I'm a big fan of Maria Montessori and her methods of education. The Secret of Childhood is a beautiful book written by a woman with a sharp mind and a gentle approach. This book, more than Montessori: The Method (which I find dry, dull and overly scientific) inspires me each summer when I read it again. Maria Montessori has a contagious respect for children and her insight into their development is invaluable.
I was first smitten with the Montessori approach through Simeon's experiences with the method in a Montessori preschool he attended. I read all the books I could get my hands on about the method and the more I read the more involved I wanted to become. I wasn't happy to be the mother of a child in a Montessori school-- I wanted to be his Montessori instructor, but I didn't want to be anyone else's, just my own son's. It became obvious to me that I wanted to educate him at home and so I took him out of preschool the following year and joined a Montessori Homeschooling group.
When our meetings took place I wanted to talk about Maria Montessori's ideas about education, but the other mothers wanted to share ideas about making your own Montessori materials at home. I was a bit on the fence with all the materials. I saw some good in them and had quite a collection myself at the time, but I was having a hard time seeing how these materials were the be all and end all of Montessori education. Pink towers, brown broad stairs, red rods and cylinders--certainly these items served a purpose in Maria Montessori's schools all those years ago, but were they essential to the practice of Maria's methods and principles? I had my doubts.
I did keep a Montessori style classroom with the manipulatives accessible at all times for years in my home with all the trappings I could get second hand or make myself. But it wasn't long before the cylinders started to go missing. I found myself spending an inordinate amount of time each day sorting, pouring and classifying the Montessori Soup that room would quickly become.
Why was I doing the work of a child? Who was this for anyway? And where was the child's natural desire for order Montessori had talked about? Yeesh. Well, when cylinders became hand grenades and red rods became guns-- and when one of those guns broke a pane of glass in the sun room door, I saw a light.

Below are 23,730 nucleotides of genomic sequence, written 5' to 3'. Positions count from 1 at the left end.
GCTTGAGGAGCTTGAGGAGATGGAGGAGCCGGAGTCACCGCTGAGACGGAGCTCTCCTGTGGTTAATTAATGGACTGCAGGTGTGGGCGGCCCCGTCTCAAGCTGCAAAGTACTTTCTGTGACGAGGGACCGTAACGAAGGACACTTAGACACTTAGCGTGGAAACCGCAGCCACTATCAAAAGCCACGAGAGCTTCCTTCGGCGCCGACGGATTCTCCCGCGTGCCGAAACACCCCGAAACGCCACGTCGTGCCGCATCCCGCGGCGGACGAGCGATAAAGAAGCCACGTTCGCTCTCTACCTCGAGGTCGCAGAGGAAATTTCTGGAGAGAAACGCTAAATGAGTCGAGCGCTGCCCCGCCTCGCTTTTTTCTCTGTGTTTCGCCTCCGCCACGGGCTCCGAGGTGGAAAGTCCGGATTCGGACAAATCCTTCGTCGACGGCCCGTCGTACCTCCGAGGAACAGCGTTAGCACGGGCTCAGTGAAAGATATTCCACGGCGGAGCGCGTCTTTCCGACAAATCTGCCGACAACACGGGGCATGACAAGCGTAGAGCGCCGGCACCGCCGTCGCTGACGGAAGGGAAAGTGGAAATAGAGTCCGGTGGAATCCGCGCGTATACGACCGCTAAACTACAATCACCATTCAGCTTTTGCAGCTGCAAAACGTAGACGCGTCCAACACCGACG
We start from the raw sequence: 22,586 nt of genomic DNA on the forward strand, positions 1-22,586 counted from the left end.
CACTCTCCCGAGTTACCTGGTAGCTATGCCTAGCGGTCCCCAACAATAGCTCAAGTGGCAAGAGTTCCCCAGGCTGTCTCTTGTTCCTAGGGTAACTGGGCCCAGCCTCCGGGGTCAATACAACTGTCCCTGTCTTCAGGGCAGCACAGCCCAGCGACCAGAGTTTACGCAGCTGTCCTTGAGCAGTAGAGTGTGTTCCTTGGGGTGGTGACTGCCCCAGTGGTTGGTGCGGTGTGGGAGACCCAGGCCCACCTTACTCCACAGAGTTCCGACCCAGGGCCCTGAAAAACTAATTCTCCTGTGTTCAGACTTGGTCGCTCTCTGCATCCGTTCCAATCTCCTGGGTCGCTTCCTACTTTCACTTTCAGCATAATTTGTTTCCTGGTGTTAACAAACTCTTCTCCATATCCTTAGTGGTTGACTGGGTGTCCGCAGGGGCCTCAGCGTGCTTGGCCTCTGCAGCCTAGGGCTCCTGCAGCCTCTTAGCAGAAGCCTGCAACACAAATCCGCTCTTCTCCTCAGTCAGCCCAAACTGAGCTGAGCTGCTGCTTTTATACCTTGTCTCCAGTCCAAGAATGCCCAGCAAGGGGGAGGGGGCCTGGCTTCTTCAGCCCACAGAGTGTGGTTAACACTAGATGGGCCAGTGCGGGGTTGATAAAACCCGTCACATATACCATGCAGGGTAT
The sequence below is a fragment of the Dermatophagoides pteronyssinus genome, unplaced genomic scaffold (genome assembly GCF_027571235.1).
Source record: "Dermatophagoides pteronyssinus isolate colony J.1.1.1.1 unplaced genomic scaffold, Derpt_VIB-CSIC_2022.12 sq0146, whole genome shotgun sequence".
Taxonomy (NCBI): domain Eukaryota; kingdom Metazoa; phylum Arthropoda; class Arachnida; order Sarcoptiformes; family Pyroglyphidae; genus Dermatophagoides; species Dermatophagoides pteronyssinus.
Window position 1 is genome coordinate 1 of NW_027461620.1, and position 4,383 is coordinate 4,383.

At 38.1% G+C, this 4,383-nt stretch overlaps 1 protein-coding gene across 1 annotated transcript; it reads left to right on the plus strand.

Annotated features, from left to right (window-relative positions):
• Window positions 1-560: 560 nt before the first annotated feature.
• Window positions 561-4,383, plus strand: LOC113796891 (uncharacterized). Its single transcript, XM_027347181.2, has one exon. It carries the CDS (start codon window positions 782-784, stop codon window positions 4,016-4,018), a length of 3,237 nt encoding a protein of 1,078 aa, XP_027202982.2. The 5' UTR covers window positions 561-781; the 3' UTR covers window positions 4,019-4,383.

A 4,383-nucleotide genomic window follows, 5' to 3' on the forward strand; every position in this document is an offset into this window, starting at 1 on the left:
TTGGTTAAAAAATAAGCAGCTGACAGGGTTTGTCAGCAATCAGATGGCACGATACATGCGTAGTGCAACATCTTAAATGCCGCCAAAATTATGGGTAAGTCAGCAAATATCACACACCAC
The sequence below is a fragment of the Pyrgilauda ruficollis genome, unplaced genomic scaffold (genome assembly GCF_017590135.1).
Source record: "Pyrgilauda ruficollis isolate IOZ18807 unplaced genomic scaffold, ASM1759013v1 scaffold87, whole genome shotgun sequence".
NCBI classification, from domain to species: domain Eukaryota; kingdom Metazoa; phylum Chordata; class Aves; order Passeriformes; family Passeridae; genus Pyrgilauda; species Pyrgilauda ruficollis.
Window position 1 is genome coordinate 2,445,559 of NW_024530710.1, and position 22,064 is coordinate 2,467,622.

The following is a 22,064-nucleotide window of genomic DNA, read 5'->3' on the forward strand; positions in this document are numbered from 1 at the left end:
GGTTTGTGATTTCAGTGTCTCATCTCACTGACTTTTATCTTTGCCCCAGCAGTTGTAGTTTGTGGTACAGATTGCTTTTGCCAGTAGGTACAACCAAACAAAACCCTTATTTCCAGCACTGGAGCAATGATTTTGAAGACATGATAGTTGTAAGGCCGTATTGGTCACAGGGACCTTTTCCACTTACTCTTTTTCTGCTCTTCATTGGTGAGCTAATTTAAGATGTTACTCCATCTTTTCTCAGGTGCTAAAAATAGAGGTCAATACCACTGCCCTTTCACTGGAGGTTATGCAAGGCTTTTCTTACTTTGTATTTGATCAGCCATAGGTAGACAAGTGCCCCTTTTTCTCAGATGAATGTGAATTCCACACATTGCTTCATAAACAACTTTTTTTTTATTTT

Montessori materials are made for classroom use. They aren't supposed to be accessible to children around the clock or used as toys. Many are, furthermore, designed to mimic home life and the home environment. A zipper on one's pants is better than a zipper on a dressing frame. Same for buttons. And the work of a child can be accomplished, the principles of Montessori education can be followed to good result without a pink tower, without a red rod, and without many many, of the materials that the The American Academy of Montessori will insist are essential to the methods.
I beg to differ. Maria Montessori herself begs to differ,
What method was used to obtain these results? There was no method to be seen, what was seen was a child. A child's soul freed from impediments was seen acting according to its own nature. The characteristics of childhood which we isolated belong quite simply to the life of a child, just as colors belong to birds and fragrances to flowers. They are not at all the product of an "educational method."
The first thing to be done, therefore, is to discover the true nature of the child and then assist him in his normal development.
From The Secret of Childhood, pg 136.
That's the perennial Montessori method. While the Academies of Montessori education have a "product" they must guarantee, we have no such burdens to carry or reputation to uphold in our home education and we are free to pursue Maria Montessori's inspiring principles within a natural home environment as we see fit for the good of the child and for the whole family.
Some of these principles include...
- The freedom of the child
- The absorbent mind and its functioning
- The importance of work: How a child's work differs from that of an adult
- The sensitive periods of development: Child led learning
- The prepared environment
- Spiritual preparation of the teacher
- Poverty of spirit
- The need to protect and shield the child
- The importance of joy in work